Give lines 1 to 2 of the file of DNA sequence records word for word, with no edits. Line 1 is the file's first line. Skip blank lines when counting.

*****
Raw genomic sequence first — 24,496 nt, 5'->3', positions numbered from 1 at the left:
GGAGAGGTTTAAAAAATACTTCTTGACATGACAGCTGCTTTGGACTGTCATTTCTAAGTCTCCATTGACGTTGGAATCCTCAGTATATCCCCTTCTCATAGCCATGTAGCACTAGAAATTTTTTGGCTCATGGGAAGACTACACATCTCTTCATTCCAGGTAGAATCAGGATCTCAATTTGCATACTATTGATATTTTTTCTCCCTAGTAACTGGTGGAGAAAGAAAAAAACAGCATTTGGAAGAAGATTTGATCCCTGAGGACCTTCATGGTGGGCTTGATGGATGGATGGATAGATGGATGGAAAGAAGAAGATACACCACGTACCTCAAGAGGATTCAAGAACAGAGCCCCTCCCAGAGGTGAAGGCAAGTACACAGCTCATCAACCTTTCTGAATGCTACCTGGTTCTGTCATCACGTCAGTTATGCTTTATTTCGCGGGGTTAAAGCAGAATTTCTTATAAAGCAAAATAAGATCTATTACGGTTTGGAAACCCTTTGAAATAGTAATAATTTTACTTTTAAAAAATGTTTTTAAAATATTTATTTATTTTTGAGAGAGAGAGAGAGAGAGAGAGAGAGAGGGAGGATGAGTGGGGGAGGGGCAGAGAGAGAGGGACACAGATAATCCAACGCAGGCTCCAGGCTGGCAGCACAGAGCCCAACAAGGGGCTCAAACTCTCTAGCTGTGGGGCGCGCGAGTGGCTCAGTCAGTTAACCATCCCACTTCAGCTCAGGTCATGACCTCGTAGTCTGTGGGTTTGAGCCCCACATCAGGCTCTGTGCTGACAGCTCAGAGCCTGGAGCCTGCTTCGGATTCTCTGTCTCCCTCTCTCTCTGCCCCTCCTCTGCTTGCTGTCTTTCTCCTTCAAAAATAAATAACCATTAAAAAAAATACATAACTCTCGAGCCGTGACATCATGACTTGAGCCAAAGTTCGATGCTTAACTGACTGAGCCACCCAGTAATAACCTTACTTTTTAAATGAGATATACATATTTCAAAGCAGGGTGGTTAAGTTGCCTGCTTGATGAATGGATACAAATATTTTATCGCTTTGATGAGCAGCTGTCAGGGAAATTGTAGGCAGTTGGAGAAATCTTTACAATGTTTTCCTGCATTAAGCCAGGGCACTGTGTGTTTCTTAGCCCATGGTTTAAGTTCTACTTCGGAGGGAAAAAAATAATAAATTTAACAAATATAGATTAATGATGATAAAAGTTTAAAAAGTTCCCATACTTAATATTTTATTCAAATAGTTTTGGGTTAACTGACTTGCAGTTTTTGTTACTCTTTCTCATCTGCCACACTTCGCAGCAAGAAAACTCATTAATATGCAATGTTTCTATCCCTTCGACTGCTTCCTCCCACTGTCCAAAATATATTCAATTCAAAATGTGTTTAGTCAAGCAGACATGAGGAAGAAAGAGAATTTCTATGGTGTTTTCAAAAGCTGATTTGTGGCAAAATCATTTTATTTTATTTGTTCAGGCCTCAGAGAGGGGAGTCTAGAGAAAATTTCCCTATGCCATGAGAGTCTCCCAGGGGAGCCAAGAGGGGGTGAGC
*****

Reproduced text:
Raw genomic sequence first — 24,496 nt, 5'->3', positions numbered from 1 at the left:
GGAGAGGTTTAAAAAATACTTCTTGACATGACAGCTGCTTTGGACTGTCATTTCTAAGTCTCCATTGACGTTGGAATCCTCAGTATATCCCCTTCTCATAGCCATGTAGCACTAGAAATTTTTTGGCTCATGGGAAGACTACACATCTCTTCATTCCAGGTAGAATCAGGATCTCAATTTGCATACTATTGATATTTTTTCTCCCTAGTAACTGGTGGAGAAAGAAAAAAACAGCATTTGGAAGAAGATTTGATCCCTGAGGACCTTCATGGTGGGCTTGATGGATGGATGGATAGATGGATGGAAAGAAGAAGATACACCACGTACCTCAAGAGGATTCAAGAACAGAGCCCCTCCCAGAGGTGAAGGCAAGTACACAGCTCATCAACCTTTCTGAATGCTACCTGGTTCTGTCATCACGTCAGTTATGCTTTATTTCGCGGGGTTAAAGCAGAATTTCTTATAAAGCAAAATAAGATCTATTACGGTTTGGAAACCCTTTGAAATAGTAATAATTTTACTTTTAAAAAATGTTTTTAAAATATTTATTTATTTTTGAGAGAGAGAGAGAGAGAGAGAGAGAGAGGGAGGATGAGTGGGGGAGGGGCAGAGAGAGAGGGACACAGATAATCCAACGCAGGCTCCAGGCTGGCAGCACAGAGCCCAACAAGGGGCTCAAACTCTCTAGCTGTGGGGCGCGCGAGTGGCTCAGTCAGTTAACCATCCCACTTCAGCTCAGGTCATGACCTCGTAGTCTGTGGGTTTGAGCCCCACATCAGGCTCTGTGCTGACAGCTCAGAGCCTGGAGCCTGCTTCGGATTCTCTGTCTCCCTCTCTCTCTGCCCCTCCTCTGCTTGCTGTCTTTCTCCTTCAAAAATAAATAACCATTAAAAAAAATACATAACTCTCGAGCCGTGACATCATGACTTGAGCCAAAGTTCGATGCTTAACTGACTGAGCCACCCAGTAATAACCTTACTTTTTAAATGAGATATACATATTTCAAAGCAGGGTGGTTAAGTTGCCTGCTTGATGAATGGATACAAATATTTTATCGCTTTGATGAGCAGCTGTCAGGGAAATTGTAGGCAGTTGGAGAAATCTTTACAATGTTTTCCTGCATTAAGCCAGGGCACTGTGTGTTTCTTAGCCCATGGTTTAAGTTCTACTTCGGAGGGAAAAAAATAATAAATTTAACAAATATAGATTAATGATGATAAAAGTTTAAAAAGTTCCCATACTTAATATTTTATTCAAATAGTTTTGGGTTAACTGACTTGCAGTTTTTGTTACTCTTTCTCATCTGCCACACTTCGCAGCAAGAAAACTCATTAATATGCAATGTTTCTATCCCTTCGACTGCTTCCTCCCACTGTCCAAAATATATTCAATTCAAAATGTGTTTAGTCAAGCAGACATGAGGAAGAAAGAGAATTTCTATGGTGTTTTCAAAAGCTGATTTGTGGCAAAATCATTTTATTTTATTTGTTCAGGCCTCAGAGAGGGGAGTCTAGAGAAAATTTCCCTATGCCATGAGAGTCTCCCAGGGGAGCCAAGAGGGGGTGAGC